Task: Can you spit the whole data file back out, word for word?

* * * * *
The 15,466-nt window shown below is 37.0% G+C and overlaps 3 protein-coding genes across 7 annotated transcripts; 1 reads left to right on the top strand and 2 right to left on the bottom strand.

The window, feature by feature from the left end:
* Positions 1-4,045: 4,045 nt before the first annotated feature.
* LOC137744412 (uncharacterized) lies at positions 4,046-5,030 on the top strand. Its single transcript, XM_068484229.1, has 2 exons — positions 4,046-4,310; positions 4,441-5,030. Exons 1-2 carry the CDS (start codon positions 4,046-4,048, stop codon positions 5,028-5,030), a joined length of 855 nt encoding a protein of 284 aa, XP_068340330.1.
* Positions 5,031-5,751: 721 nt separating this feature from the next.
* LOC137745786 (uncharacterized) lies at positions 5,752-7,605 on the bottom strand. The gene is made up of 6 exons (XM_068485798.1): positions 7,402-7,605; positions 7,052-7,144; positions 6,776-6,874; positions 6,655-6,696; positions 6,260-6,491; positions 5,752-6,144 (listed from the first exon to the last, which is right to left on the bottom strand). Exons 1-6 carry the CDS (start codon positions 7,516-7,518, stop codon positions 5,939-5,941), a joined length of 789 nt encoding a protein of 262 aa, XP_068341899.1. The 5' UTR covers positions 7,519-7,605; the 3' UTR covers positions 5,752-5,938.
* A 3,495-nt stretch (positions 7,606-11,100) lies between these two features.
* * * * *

The 15,466-nt window shown below is 37.0% G+C and overlaps 3 protein-coding genes across 7 annotated transcripts; 1 reads left to right on the top strand and 2 right to left on the bottom strand.

The window, feature by feature from the left end:
* Positions 1-4,045: 4,045 nt before the first annotated feature.
* LOC137744412 (uncharacterized) lies at positions 4,046-5,030 on the top strand. Its single transcript, XM_068484229.1, has 2 exons — positions 4,046-4,310; positions 4,441-5,030. Exons 1-2 carry the CDS (start codon positions 4,046-4,048, stop codon positions 5,028-5,030), a joined length of 855 nt encoding a protein of 284 aa, XP_068340330.1.
* Positions 5,031-5,751: 721 nt separating this feature from the next.
* LOC137745786 (uncharacterized) lies at positions 5,752-7,605 on the bottom strand. The gene is made up of 6 exons (XM_068485798.1): positions 7,402-7,605; positions 7,052-7,144; positions 6,776-6,874; positions 6,655-6,696; positions 6,260-6,491; positions 5,752-6,144 (listed from the first exon to the last, which is right to left on the bottom strand). Exons 1-6 carry the CDS (start codon positions 7,516-7,518, stop codon positions 5,939-5,941), a joined length of 789 nt encoding a protein of 262 aa, XP_068341899.1. The 5' UTR covers positions 7,519-7,605; the 3' UTR covers positions 5,752-5,938.
* A 3,495-nt stretch (positions 7,606-11,100) lies between these two features.